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Antiviral Res. 2003 Jun;59(1):13-22.

A point mutation in influenza B neuraminidase confers resistance to peramivir and loss of slow binding.

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Johnson & Johnson Pharmaceutical Research & Development, L.L.C., Raritan, NJ 08869, USA.


The influenza neuraminidase (NA) inhibitors peramivir, oseltamivir, and zanamivir are potent inhibitors of NAs from both influenza A and B strains. In general, these inhibitors are slow, tight binders of NA, exhibiting time-dependent inhibition. A mutant of influenza virus B/Yamagata/16/88 which was resistant to peramivir was generated by passage of the virus in tissue culture, in the presence of increasing concentrations (0.1-120 microM over 15 passages) of the compound. Whereas the wild type (WT) virus was inhibited by peramivir with an EC(50) value of 0.10 microM, virus isolated at passages 3 and 15 displayed EC(50) values of 10 and >50 microM, respectively. Passage 3 virus contained 3 hemagglutinin (HA) mutations, but no NA mutation. Passage 15 (P15R) virus contained an additional 3 HA mutations, plus the NA mutation His273Tyr. The mechanism of inhibition of WT and P15R NA by peramivir was examined in enzyme assays. The WT and P15R NAs displayed IC(50) values of 8.4+/-0.4 and 127+/-16 nM, respectively, for peramivir. Peramivir inhibited the WT enzyme in a time-dependent fashion, with a K(i) value of 0.066+/-0.002nM. In contrast, the P15R enzyme did not display the property of slow binding and was inhibited competitively with a K(i) value of 4.69+/-0.44nM. Molecular modeling suggested that His273 was relatively distant from peramivir (>5A) in the NA active site, but that Tyr273 introduced a repulsive interaction between the enzyme and inhibitor, which may have been responsible for peramivir resistance.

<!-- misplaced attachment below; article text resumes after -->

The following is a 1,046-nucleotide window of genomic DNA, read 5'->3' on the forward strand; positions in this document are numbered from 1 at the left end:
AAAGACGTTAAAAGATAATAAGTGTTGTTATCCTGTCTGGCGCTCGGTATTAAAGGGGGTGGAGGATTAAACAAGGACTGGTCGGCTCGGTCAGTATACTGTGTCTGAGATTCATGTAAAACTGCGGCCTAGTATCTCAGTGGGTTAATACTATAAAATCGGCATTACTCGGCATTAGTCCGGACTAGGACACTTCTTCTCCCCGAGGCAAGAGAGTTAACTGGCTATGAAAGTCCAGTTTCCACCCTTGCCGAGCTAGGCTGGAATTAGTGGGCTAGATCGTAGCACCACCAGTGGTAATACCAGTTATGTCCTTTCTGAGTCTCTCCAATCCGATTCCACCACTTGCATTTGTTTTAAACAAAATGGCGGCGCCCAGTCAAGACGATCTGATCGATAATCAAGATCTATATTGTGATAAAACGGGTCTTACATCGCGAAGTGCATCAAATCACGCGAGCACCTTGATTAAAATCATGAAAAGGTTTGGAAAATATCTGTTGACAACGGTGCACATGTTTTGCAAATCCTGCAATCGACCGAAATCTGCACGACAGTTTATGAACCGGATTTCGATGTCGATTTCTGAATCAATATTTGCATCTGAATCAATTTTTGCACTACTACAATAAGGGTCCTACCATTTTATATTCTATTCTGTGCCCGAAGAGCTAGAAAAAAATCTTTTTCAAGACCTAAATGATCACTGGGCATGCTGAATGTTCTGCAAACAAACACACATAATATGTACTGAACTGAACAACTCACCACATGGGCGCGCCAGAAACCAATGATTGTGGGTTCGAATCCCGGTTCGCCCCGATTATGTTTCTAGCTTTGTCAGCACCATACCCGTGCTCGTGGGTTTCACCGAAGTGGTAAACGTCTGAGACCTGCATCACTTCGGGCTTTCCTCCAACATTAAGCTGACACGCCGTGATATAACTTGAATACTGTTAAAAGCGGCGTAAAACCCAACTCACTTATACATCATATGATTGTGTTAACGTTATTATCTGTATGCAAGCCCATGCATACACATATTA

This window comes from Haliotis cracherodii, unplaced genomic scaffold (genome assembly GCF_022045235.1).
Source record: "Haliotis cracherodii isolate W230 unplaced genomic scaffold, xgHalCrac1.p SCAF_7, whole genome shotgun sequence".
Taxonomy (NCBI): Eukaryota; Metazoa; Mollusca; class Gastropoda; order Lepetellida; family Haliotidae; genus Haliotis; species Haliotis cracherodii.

[Indexed for MEDLINE]

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